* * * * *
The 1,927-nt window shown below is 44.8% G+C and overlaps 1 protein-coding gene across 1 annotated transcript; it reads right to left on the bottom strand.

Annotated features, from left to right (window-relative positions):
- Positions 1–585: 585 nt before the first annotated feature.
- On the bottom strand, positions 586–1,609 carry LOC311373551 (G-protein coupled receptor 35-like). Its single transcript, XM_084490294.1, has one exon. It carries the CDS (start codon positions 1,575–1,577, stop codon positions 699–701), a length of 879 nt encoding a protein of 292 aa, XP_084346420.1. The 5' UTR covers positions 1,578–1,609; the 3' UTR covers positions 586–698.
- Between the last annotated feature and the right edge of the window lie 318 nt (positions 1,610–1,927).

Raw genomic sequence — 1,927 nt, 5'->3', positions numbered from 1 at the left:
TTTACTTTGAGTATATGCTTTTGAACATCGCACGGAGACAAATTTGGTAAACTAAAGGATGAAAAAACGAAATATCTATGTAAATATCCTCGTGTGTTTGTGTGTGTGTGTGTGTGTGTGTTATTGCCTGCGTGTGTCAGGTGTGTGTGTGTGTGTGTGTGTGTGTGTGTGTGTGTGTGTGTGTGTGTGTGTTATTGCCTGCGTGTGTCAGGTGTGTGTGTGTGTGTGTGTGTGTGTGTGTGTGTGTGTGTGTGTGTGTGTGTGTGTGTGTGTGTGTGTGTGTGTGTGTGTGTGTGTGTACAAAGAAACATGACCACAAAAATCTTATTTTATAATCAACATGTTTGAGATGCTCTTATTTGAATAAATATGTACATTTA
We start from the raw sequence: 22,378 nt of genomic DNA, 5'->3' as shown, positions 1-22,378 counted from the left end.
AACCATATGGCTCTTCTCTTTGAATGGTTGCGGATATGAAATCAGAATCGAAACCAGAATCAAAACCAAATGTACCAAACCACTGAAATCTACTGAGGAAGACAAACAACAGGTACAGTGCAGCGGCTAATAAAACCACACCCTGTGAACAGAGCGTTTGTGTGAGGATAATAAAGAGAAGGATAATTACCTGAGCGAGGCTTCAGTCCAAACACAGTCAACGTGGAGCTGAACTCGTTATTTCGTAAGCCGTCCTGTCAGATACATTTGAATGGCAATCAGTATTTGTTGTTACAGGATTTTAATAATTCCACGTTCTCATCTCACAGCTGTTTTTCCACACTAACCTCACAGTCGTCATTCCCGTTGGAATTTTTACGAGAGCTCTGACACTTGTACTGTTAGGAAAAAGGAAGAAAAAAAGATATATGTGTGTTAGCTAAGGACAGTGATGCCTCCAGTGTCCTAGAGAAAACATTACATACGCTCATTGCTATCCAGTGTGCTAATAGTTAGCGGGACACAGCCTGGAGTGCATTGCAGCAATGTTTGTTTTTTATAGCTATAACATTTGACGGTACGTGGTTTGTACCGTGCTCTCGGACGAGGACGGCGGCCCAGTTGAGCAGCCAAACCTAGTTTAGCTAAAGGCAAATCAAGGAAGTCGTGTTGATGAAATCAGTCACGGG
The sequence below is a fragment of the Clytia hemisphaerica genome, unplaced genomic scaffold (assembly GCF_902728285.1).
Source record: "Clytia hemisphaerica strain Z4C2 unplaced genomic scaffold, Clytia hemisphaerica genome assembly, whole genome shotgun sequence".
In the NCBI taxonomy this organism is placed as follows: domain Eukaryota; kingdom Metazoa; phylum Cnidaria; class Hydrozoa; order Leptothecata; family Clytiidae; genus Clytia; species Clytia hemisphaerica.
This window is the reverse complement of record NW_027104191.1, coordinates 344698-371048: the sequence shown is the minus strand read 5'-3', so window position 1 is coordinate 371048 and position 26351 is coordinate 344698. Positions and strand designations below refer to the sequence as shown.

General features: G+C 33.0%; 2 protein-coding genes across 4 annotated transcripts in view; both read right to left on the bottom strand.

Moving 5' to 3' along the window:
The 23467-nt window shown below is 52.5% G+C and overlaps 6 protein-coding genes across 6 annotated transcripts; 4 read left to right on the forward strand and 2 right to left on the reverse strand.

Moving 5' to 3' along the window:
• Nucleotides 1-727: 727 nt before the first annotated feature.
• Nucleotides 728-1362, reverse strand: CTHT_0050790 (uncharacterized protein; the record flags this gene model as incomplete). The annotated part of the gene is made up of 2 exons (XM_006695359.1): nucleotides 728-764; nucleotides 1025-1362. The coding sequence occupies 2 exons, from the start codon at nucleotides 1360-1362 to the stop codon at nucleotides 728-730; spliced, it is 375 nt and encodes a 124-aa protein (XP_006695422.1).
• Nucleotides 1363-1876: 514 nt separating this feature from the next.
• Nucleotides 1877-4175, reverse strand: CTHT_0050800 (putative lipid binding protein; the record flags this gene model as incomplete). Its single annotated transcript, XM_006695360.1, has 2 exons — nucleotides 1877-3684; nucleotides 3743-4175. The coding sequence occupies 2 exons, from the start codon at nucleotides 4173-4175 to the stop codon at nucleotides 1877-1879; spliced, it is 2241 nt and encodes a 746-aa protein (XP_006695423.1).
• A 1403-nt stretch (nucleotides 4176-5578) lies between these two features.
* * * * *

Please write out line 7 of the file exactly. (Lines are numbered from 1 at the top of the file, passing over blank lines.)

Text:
TTTACTTTGAGTATATGCTTTTGAACATCGCACGGAGACAAATTTGGTAAACTAAAGGATGAAAAAACGAAATATCTATGTAAATATCCTCGTGTGTTTGTGTGTGTGTGTGTGTGTGTGTTATTGCCTGCGTGTGTCAGGTGTGTGTGTGTGTGTGTGTGTGTGTGTGTGTGTGTGTGTGTGTGTGTGTGTTATTGCCTGCGTGTGTCAGGTGTGTGTGTGTGTGTGTGTGTGTGTGTGTGTGTGTGTGTGTGTGTGTGTGTGTGTGTGTGTGTGTGTGTGTGTGTGTGTGTGTGTGTACAAAGAAACATGACCACAAAAATCTTATTTTATAATCAACATGTTTGAGATGCTCTTATTTGAATAAATATGTACATTTA